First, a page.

The beauty of video games is how diverse they can be gameplay-wise. Some games will have you quickly speeding through a track, tearing around corners at maximum speed, trying to beat your opponent to the finish line. Some games are very methodical, placing various buildables along a specific path you know your foe will follow and hope that they don’t make it to their destination. Other games have an incredibly unique sense of humor or style. “Rock of Ages II: Bigger and Boulder” is all of the above.
For those of you who have never heard of this game, you play as a character from a work of art and send a boulder down a slope in order to hit the enemies gate. It will take a couple boulders to fully bring the gate down and, once you do, you have to squish your opponent. The catch is, there are many different map variations, each with it’s own unique art style and map layout and the enemy is rolling a boulder at your gate too. It’s a race to see who can break down the other’s person’s gate first. But you’re not defenseless. You can set up varying types of unique buildables in order to hinder or damage the enemy’s boulder. While you’re waiting for your builders to chisel you a new boulder, you set up buildables along the enemy’s path to make sure they don’t reach your gate intact.
It sounds simple enough but “Rock of Ages II” is anything but. There is a bit of a learning curve with the game. You don’t completely understand how your boulder controls from the get-go and the buildables can seem very strange at times. When you unlock things like sticky cows and anvil bulls, the first thought you get is what the heck they do. The problem is, you’re used to what you already have and understand and you don’t want to risk losing a level because you got screwed over by a buildable you dislike. That being said, the boulder controls are pretty easy to pick up on and the enemies have access to all the buildables in the game even if you don’t have them so you can learn by seeing them used against you.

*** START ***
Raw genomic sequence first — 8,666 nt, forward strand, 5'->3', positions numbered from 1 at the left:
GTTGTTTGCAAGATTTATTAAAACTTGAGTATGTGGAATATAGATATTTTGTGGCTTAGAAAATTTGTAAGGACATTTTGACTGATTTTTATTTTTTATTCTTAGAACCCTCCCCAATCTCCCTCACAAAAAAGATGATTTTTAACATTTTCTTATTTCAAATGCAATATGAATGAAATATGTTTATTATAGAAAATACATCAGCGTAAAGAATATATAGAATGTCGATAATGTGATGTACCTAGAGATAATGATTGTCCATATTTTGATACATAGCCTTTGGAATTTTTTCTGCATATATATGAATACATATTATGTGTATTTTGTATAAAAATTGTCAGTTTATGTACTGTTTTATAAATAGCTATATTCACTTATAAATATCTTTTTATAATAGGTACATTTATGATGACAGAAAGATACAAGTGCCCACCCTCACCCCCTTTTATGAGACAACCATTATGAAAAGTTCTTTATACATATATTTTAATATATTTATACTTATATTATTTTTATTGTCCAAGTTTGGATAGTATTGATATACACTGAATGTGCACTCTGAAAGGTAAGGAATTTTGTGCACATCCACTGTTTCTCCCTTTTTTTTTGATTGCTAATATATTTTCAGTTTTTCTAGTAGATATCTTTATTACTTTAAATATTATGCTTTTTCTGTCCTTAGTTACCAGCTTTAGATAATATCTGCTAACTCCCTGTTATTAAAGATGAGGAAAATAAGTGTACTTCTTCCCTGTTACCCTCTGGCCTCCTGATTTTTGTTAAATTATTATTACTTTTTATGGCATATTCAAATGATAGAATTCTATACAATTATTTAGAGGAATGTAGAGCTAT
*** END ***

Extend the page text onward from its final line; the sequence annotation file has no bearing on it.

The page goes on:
The boulders are a very fun concept. I often found myself getting a rush of adrenaline as I tried my best to round a corner after screaming down a hill at max speed. But just because you’re a giant rock going extremely fast, doesn’t mean you’re invincible. Your boulders can get damaged by enemy buildables along the way and that causes you to do less damage to the enemy’s gate in the end. If enough damage is done, your boulder can get destroyed and now you have to start all over again. There are different types of boulders in the game and most of them feel a little different than the base one so you’ll have to get used to how the new boulder feels but it’s not too bad. Personally, I prefer the Rock of Ages which is the default boulder. I’ve always been an all around type of guy and that boulder is the most all around in the game. Certain boulders have certain unique abilities too, usually at a price. One boulder can double jump, but it doesn’t do a lot of damage. Another has a fuse that causes it to explode so it can do massive damage to a gate but has a chance at blowing up during your roll. One boulder is just a giant cube that rolls exactly how a cube would. It’s not very fast at all but always does full damage. No matter what your playstyle is, there’s a boulder for you.